Do Christians have to keep the Sabbath (specifically Saturday)?
Jesus (his life, death, resurrection and accession) is the pivotal moment in all of human history. God became flesh, lived among us, died for us and was resurrected to new life. Jesus is not simply a prophet or good teacher or wise person. He is Yahweh become flesh.
This changes everything. I do actually mean everything. To go back to the way we related to God and others before Jesus is not a real option. We need to remember that God actually becoming human is amazing and totally earth shattering. The question is not, “do things change?” but “how and to what extent?”
So how does the Sabbath change as a result of Jesus? (To claim that we have to obey the Sabbath simply because it is in the Old Testament fails to take Jesus into account.)
Now I am not advocating that we throw out the Old Testament. The Old Testament is God’s word, it is inspired, it is an account of how Yahweh interacted and dwelt with humanity. To understand Jesus, Yahweh, and the rest of the New Testament, we need to understand the Old Testament. What I am advocating is that Jesus was Yahweh and his presence ushered in a new time period for humanity. Things changed. The Old Testament is read and understood in light of the New Testament.
So how do we know to what extent things changed? We read and study the New Testament comparing it to the Old Testament.
So let’s talk about the Sabbath.
One of the most striking things I find is that after Jesus’ death and resurrection the Sabbath is hardly mentioned in the Bible. It is just not an issue. Now this is striking when you compare this to the writings of the Old Testament prophets. The Sabbath was huge for the prophets, it was vitally important, it was the marker of faithfulness to God. Sabbath is also huge in the life of Jesus. There is constant dialogue about the Sabbath with Jesus and the Pharisees. Suddenly after the resurrection the whole conversation about the Sabbath disappears. It is impossible to imagine that suddenly at this point everyone finally figured out the Sabbath and got it right. In fact if it was such a vital issue one would think that there would be even more written about it since the church was reaching out to Gentile people, Gentiles who would not have known or grown up with the Sabbath. Or at least you would think there would continued conversation about Jesus’ teaching on the Sabbath. But no, the Sabbath is hardly mentioned.
New Testament passages after the resurrection that specifically mention the Sabbath.
There remains, then, a Sabbath-rest for the people of God
The context of this verse is actually not about the Sabbath at all but about God giving rest to his people. So this is not really relevant to the discussion.
Therefore do not let anyone judge you by what you eat or drink, or with regard to a religious festival, a New Moon celebration or a Sabbath day.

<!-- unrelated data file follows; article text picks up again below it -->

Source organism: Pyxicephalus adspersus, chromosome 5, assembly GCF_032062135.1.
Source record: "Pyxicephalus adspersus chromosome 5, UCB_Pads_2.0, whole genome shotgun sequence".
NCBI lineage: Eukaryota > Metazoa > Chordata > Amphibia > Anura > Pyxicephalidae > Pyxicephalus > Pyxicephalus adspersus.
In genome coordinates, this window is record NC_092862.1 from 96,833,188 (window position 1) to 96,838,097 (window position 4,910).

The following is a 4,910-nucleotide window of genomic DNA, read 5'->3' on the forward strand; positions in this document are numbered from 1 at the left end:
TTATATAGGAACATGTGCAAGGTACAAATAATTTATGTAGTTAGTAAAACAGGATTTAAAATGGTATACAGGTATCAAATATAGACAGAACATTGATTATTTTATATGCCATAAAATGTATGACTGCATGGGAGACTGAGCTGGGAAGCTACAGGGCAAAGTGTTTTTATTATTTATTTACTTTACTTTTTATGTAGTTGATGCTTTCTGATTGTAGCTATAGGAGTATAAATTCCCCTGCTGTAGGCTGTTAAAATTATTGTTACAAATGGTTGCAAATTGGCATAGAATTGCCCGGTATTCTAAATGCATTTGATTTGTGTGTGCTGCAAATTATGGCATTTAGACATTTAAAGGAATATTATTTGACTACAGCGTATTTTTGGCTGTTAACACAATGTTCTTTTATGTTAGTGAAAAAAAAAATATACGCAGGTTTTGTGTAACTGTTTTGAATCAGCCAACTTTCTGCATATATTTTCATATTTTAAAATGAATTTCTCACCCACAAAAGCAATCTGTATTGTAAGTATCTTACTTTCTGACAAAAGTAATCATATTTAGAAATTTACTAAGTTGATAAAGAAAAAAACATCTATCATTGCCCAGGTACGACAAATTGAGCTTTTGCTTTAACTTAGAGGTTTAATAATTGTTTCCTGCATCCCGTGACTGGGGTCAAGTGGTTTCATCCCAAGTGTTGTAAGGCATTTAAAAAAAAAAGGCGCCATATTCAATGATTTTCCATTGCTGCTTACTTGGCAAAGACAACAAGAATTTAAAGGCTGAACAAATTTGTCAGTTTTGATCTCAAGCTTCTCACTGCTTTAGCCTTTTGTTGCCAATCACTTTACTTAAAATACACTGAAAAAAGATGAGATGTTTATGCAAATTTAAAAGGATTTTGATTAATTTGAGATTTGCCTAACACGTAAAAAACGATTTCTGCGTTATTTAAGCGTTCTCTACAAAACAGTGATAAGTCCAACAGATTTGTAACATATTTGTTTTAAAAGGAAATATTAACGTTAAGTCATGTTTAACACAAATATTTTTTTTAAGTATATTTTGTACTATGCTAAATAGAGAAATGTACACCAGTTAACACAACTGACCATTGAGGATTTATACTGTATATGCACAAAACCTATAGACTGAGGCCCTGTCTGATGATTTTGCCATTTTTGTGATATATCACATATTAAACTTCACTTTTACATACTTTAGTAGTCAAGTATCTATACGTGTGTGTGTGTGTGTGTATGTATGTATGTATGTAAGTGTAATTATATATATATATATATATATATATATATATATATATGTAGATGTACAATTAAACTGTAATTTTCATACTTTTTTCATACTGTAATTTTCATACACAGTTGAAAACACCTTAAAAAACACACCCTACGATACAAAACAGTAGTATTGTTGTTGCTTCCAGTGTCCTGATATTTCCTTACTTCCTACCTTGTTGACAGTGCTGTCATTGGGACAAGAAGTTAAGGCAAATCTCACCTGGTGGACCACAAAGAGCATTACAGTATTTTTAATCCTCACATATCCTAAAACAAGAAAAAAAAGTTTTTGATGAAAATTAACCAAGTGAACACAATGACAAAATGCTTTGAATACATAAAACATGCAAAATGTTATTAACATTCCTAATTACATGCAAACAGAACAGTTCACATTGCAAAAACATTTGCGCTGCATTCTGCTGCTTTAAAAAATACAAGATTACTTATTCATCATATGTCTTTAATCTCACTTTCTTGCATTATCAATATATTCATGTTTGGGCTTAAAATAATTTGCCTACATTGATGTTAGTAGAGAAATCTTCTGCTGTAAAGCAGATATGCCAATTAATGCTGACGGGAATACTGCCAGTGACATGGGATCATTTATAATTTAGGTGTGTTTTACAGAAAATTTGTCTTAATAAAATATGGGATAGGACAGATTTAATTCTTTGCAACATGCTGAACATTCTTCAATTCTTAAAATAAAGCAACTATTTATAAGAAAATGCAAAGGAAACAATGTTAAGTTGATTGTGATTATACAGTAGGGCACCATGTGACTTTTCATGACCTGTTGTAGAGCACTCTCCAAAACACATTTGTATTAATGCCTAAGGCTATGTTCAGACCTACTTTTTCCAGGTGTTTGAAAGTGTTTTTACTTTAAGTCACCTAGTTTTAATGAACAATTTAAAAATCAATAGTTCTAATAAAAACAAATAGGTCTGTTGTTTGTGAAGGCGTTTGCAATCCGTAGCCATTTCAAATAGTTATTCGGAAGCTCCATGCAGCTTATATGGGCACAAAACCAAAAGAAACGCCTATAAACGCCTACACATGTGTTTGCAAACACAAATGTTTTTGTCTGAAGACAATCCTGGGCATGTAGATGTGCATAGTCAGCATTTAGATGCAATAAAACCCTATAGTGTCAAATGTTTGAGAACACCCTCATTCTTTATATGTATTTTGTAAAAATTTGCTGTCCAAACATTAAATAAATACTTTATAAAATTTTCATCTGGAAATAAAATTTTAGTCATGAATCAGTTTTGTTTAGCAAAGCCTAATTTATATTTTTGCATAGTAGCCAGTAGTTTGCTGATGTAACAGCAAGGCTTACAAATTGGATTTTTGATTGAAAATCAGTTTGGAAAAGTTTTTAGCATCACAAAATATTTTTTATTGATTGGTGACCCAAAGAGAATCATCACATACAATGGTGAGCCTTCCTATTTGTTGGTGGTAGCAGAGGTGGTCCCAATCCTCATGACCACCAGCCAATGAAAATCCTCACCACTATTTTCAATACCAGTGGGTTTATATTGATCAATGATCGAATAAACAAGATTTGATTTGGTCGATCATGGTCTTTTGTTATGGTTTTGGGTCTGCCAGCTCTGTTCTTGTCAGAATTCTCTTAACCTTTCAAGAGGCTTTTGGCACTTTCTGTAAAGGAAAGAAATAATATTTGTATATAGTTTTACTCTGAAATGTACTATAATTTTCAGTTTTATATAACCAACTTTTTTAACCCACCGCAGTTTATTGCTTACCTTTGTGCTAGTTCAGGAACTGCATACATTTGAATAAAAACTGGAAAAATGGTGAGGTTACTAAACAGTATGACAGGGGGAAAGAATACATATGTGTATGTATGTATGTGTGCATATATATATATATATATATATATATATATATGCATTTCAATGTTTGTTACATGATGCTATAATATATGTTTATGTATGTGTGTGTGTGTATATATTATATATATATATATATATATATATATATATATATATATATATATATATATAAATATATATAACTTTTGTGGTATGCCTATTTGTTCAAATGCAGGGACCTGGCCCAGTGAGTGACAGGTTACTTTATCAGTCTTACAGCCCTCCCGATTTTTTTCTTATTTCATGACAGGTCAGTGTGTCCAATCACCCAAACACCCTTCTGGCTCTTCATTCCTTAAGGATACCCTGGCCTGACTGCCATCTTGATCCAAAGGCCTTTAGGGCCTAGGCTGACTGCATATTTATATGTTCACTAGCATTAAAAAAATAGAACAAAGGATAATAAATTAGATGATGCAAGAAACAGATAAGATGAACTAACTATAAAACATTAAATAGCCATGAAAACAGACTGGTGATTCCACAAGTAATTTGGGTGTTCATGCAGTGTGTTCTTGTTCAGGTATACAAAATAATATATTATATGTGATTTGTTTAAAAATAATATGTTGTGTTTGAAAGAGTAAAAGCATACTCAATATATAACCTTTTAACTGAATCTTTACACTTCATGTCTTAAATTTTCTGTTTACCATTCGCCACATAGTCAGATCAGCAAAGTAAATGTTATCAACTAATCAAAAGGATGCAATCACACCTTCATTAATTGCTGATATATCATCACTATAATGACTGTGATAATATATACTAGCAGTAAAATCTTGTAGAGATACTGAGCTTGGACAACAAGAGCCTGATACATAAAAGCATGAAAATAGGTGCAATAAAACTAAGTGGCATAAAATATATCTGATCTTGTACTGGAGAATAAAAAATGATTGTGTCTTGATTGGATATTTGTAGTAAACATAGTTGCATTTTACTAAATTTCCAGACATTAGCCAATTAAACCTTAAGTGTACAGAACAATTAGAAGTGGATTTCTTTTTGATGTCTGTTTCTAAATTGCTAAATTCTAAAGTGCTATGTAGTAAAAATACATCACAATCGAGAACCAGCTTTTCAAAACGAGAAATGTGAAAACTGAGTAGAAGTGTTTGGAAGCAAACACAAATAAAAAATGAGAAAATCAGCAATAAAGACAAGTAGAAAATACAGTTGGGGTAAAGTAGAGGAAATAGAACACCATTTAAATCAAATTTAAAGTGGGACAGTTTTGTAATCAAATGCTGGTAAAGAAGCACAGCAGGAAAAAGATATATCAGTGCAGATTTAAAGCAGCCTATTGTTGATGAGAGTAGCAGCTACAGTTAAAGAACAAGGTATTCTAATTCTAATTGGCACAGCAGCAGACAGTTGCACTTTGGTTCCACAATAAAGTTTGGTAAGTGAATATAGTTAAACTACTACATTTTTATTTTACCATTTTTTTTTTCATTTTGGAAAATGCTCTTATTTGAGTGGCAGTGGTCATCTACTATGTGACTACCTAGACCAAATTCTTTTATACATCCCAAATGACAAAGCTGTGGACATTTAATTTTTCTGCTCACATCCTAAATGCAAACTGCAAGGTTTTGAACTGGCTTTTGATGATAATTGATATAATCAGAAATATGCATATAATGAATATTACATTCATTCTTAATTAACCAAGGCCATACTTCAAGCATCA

The context of this verse: Paul has just explained the significance of the cross of Jesus. He has described how Jesus defeated “the powers and authorities”. From understanding Jesus' victory on the cross Paul moves and says this verse.
Now some of have argued that “a Sabbath day” refers only to pagan holidays. However I am not sure one could ever link “Sabbath day” to pagan holidays.
Some say that this does not refer to the normal Sabbath but to the special Sabbaths. This is a possible interpretation, which would mean that this passage is not that relevant to this discussion.
Of course this passage can be understood as referring to a regular Sabbath day. If this is the case then it becomes obvious that the Sabbath is not vital in the new covenant.
It is interesting to note that outside of the gospels these are the only two references that explicitly mention the Sabbath.
However there is another verse that is important.
One person considers one day more sacred than another; another considers every day alike. Each of them should be fully convinced in their own mind. Whoever regards one day as special does so to the Lord.
Is this verse about the Sabbath?
One reason to say no is that within this context Paul talks about meat sacrificed to idols. He talks about whether to eat or to not eat of these meats. Since he is talking about food sacrificed to idols the reasoning goes then he must be talking about pagan holidays. However there is a small problem with this understanding. It is difficult to believe that Paul is saying that it is not a problem for a person to honour a pagan holiday, to think they are “sacred”.
Another interpretation is to say that this is once again referring to a special Sabbath, or a holy day. This is a possible interpretation.
However I think this is talking about the regular Sabbath. The entire context of the book of Romans is how do Gentile and Jewish believers get along and worship together. One of those conflicts would have been the Sabbath. Here Paul basically states that this is a non-issue.
Based on my understanding of the impact of Jesus becoming flesh and through my reading of the New Testament, I believe that as Christians we are not obligated to strictly observe the Sabbath on Saturday.